The snowstorm of February 2016 will always be remembered by UR students. Whatever your reason may be—frustration that classes weren’t all canceled, a day full of sledding, or a date with Netflix—it certainly wasn’t a day to forget about.

Our lives halted last Tuesday, it was a nice change of pace for a paltry 24 hours. On Wednesday, we returned to normalcy. In the eyes of one student, however, this seems like child’s play. He took it upon himself to go above and beyond the literal definition of the word “sedentary.”

Freshman Tony Torres set a new personal best last week for the consecutive hours he spent in his dorm, without going outside once. He obliterated his old record of 54 hours with a historic 88 hour masterpiece. The run stretched from Saturday night until Wednesday.

“I’ve been really focused on tuning my technique and doing all the right things to prepare myself for this moment,” Torres said. “I’m honored to have set the school record, but I wholeheartedly have my sights set on the 100-hour mark before year’s end.”

Many students around campus see it as an unfair disadvantage that Torres lives in Sue B. A friend of the new school record holder (who wished to remain anonymous) echoed that sentiment.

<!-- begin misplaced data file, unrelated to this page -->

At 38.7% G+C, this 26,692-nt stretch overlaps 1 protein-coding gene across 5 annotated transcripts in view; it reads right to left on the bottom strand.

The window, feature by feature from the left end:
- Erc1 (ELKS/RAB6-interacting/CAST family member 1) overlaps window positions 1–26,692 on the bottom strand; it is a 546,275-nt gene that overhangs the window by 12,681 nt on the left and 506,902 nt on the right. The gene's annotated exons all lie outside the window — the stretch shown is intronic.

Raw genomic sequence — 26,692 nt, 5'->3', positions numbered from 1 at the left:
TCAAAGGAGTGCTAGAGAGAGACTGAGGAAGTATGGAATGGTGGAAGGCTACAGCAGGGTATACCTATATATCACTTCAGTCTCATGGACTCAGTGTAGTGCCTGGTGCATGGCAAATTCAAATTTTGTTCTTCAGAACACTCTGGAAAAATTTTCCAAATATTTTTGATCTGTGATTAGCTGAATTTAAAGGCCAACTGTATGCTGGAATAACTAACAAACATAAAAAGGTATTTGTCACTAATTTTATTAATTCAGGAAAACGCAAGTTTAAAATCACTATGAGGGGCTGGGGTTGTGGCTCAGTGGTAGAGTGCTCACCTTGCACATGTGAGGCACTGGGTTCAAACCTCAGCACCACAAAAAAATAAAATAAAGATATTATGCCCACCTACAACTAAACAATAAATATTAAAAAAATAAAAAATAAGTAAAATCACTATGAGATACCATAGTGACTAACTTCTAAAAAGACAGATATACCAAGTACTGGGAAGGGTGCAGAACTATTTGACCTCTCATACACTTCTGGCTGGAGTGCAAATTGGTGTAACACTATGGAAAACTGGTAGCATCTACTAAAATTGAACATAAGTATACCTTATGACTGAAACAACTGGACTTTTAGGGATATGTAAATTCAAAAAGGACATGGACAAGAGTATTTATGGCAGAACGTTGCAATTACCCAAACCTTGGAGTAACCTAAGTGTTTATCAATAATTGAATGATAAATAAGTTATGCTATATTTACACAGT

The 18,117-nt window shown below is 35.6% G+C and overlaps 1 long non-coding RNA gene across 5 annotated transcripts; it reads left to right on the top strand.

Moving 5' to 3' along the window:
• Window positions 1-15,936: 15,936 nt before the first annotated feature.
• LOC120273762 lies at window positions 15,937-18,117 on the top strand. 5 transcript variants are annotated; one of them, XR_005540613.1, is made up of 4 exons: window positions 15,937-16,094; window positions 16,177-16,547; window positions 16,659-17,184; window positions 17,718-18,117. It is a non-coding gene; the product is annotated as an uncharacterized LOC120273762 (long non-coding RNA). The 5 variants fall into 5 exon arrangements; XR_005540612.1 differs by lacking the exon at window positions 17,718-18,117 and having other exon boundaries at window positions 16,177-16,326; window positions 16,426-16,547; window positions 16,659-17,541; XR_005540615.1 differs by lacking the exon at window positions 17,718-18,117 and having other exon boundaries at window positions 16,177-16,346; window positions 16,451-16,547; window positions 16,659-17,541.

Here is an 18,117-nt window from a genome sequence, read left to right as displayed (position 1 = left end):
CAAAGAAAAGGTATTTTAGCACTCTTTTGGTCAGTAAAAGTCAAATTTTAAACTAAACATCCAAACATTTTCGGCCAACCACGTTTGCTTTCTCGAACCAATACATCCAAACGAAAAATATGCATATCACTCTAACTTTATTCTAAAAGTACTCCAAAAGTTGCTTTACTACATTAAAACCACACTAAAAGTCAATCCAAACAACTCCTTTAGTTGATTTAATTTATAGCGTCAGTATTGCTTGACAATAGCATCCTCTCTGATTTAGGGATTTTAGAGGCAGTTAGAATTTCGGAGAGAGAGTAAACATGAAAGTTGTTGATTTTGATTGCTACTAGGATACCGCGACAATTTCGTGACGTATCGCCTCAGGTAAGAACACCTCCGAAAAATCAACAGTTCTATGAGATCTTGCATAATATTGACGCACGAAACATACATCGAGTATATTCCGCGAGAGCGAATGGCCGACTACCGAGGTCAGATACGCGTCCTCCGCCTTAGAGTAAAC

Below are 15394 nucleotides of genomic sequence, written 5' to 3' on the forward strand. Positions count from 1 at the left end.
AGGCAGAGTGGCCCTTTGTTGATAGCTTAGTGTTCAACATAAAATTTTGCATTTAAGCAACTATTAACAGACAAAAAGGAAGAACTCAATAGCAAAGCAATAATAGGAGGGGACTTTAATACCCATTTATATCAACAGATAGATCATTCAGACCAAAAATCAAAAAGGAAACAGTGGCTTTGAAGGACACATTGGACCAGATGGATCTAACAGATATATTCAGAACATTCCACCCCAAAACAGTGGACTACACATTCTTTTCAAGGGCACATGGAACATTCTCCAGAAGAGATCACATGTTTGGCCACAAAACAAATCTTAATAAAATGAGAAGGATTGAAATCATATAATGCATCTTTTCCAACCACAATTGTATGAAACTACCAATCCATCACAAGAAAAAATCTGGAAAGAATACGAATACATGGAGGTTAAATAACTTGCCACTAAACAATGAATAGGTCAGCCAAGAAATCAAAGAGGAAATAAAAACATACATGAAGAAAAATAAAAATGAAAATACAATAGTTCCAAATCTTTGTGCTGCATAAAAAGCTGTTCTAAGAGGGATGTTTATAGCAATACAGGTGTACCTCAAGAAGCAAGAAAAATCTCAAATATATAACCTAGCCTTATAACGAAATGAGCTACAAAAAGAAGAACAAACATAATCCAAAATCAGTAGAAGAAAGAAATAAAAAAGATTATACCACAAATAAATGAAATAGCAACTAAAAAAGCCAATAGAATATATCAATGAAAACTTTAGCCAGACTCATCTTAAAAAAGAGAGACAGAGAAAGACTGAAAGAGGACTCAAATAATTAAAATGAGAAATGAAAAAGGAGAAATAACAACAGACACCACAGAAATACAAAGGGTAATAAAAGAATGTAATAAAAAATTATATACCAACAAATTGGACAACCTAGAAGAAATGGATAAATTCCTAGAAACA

“I live on the Quad, so I have to walk to get my basic survival needs,” Torres’ friend commented.  “Tony’s got it made living over there in Sue B. Having Hillside at his disposal is the key to success. Well, that, and having all the keys.”

Another point of interest was Torres’ diet during the incredible streak. Hillside keeps Torres on a monthly tab due to his erratic spending habits.

“I bought Hillside out of pizza rolls, cheese poofs, and Glacial Freeze gatorade.” said Torres. “The essentials are all you really need to stay strong.”

He went to Danforth only five times during his four day sag, opting to stay in his room for most of his meals.

This week, Torres has shifted his focus back to academics. He frequents the red sleeping pod in the quiet section of Gleason, because it’s where he feels most productive. His friends say that they wouldn’t be shocked if he camped out there for a few nights.
Nowadays, endurance sports aren’t getting as much publicity as the flashy mainstream sports do. Athletes like Tony Torres are few and far between. He has several companies contacting him about possible sponsorships, but was hesitant to share the details with the Campus Times.

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